But would any skilled negotiator think such a stunt would work with China, the world's second-greatest economic power?

Wouldn't the Chinese government have to react in kind, if only as a matter of sovereign pride?

And wouldn't startled investors conclude that their fear of a serious trade war — the kind with no winners, only losers — had been realized?

I assume Trump realizes that China isn't really "paying" the tariffs and that the cost is actually borne by U.S. consumers, who will pay higher prices for made-in-China goods.

Either the president constantly lies about this on his Twitter feed, hoping to fool the gullible, or he's even more clueless about trade than I imagined.

Here are a few confident predictions:

In the end, Trump will have succeeded only in further spooking the skittish financial markets.

If there is a U.S.-China deal, it will be no more favorable — perhaps less favorable, I fear — than the deal Trump could have gotten before his little power play.

And if there's not a deal, well, the president will spend the summer trying to badger the Federal Reserve into cutting interest rates in an attempt to keep the economy from sliding into recession.

Meanwhile, Trump will scramble to ease the pain he is causing his red-state supporters to suffer.

He said Monday he will somehow channel billions of dollars in what amount to welfare payments to farmers whose livelihood depends on selling soybeans and other products to China.

This is typical Trump — make a mess, then try to clean it up.

It is no way to run a mom-and-pop store, let alone a great nation.

It was Jeb Bush who warned that Trump would be "a chaos president," and he was right.

Alas for the world, the administration's willy-nilly approach extends beyond trade policy.

One of Trump's most significant foreign-policy decisions was to withdraw last year from the nuclear deal that the Obama administration had reached with Iran — even though the Trump administration acknowledged that the Iranians had been faithful to the agreement.

Iran and other signatories are still observing the 2015 deal's terms, yet Trump has steadily increased U.S. pressure on the Iranian economy.

But to what end?

Predictably, Tehran is bristling.

As tensions rise, world leaders have become concerned that the United States and Iran could bluster and blunder their way into armed hostilities.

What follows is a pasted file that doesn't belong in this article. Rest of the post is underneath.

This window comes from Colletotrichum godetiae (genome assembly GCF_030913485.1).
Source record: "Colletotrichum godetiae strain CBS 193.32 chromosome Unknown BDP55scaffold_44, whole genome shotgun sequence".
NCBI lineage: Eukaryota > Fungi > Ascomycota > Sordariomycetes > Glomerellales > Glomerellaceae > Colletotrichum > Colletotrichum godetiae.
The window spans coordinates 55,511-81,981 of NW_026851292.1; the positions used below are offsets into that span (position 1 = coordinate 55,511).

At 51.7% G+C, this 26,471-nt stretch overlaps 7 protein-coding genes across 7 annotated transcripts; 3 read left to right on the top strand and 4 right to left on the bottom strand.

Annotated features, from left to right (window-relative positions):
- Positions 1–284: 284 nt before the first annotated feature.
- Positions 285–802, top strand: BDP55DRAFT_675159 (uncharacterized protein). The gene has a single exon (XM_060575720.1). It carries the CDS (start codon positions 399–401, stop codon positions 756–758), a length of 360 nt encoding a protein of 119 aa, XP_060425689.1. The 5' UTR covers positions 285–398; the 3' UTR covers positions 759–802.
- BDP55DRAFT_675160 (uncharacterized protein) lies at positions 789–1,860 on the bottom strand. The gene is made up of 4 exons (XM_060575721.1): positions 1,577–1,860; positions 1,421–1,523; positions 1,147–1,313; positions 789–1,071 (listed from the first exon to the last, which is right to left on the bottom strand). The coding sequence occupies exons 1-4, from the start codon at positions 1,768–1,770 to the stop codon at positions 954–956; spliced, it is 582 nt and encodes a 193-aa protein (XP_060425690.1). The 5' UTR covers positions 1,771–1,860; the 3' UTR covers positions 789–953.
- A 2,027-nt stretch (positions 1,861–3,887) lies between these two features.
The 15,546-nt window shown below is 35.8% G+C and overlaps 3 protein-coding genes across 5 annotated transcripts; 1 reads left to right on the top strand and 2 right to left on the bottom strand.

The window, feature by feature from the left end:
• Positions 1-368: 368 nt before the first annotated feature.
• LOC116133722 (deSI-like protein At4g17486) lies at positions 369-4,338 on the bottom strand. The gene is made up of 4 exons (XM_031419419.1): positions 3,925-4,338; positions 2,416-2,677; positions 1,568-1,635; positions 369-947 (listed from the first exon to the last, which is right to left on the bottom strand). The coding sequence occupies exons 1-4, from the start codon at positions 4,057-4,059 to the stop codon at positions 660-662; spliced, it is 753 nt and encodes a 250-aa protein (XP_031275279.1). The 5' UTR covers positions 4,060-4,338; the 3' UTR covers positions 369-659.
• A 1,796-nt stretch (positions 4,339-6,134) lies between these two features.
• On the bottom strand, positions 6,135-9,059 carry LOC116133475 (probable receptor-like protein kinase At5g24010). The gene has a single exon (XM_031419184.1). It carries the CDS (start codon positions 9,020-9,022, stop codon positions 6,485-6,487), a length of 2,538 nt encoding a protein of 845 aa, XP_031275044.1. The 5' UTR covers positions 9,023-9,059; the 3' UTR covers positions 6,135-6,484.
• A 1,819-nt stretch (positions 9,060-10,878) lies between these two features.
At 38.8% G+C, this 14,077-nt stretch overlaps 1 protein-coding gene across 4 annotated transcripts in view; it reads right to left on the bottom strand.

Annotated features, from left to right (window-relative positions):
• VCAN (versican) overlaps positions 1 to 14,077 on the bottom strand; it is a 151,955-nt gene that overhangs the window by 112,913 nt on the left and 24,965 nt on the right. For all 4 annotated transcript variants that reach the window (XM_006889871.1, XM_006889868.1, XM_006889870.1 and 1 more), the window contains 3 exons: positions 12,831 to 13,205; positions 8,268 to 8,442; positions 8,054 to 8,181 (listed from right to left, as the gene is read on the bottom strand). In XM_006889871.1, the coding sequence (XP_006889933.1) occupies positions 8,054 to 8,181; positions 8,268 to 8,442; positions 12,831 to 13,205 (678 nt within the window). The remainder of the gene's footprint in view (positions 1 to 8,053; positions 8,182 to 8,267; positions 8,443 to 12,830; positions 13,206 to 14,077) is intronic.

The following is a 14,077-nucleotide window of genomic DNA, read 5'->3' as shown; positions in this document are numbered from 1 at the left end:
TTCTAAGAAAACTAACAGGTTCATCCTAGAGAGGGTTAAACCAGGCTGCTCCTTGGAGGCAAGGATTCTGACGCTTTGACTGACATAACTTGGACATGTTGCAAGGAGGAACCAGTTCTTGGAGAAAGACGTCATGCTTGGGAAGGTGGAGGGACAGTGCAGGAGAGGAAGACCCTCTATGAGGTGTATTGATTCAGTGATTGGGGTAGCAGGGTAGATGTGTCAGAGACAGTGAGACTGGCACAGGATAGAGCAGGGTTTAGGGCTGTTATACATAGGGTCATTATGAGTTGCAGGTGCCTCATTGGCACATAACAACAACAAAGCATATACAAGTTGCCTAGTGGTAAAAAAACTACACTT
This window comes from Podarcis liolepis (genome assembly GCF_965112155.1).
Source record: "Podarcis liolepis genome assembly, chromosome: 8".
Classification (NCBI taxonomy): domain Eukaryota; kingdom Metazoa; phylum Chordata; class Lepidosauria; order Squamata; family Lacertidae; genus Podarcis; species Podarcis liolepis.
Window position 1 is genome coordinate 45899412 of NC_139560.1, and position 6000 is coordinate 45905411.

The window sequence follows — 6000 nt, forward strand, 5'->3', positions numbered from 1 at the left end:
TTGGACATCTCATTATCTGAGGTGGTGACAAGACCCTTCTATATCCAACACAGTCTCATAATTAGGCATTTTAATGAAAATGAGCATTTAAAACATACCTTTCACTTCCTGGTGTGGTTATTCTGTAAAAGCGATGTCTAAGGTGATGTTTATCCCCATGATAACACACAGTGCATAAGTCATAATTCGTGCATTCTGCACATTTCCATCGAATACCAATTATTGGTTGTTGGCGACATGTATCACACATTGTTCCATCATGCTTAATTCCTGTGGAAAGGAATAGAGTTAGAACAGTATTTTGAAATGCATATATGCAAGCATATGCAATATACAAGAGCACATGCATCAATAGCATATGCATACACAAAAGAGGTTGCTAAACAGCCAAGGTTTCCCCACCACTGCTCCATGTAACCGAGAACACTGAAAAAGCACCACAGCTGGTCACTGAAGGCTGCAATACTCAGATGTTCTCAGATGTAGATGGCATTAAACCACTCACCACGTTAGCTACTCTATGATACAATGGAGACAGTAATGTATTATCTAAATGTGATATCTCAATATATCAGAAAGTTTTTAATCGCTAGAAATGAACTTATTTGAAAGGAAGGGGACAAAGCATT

Secretary of State Mike Pompeo crashed a meeting of European Union foreign ministers Monday to ease the diplomats' fears.

Reportedly, he failed.

No one can have any confidence that this administration has thought out a step-by-step plan for anything.

Look at the situation in Venezuela.

There, the administration took a page from the Obama playbook — multilateralism — and assembled an impressive coalition of nations to demand President Nicolas Maduro's ouster.

But the effort to depose Maduro has failed, and he retains the support of the powerful military.

Now what?

There are many fitting words to describe the Trump administration.

One of the simplest is "dumb."

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Wednesday, 22nd May 2019
$20 bill redesign with Harriet Tubman on hold


Treasury Secretary Steven Mnuchin on Wednesday said a redesign of the $20 bill, expected to feature famed abolitionist Harriet Tubman, is unlikely to come out before 2028, drawing a sharp response from a lawmaker who pressed him on the issue.

Rep. Ayanna Pressley (D-Mass.) repeatedly questioned Mnuchin on his timetable for redesigning the bill, asking if it was still on track for 2020, as Mnuchin's predecessor had once said.

Sort of, Mnuchin said.

“The primary reason we’ve looked at redesigning the currency is for counterfeiting issues,”

he told Pressley at the House Financial Services Committee hearing, adding that there would be a “security feature redesign in 2020.”

“It is my responsibility now to focus on what is the issue of counterfeiting and the security features,” he said.

“The ultimate decision on the redesign will most likely be another secretary’s down the road” — in 2028.

In April 2016, then-Treasury Secretary Jack Lew said he asked the Bureau of Engraving and Printing to accelerate work on the new $20 bill with Tubman on the front.

He said he expected the final concept design for the new $20 bill and other bills to be unveiled in 2020 in conjunction with the 100th anniversary of the 19th Amendment, which granted women the right to vote.

Pressed further by the congresswoman, Mnuchin said he has made no decision on whether Tubman should be put on the bill.

“The imagery feature will not be an issue that comes up until most likely 2026,” he said.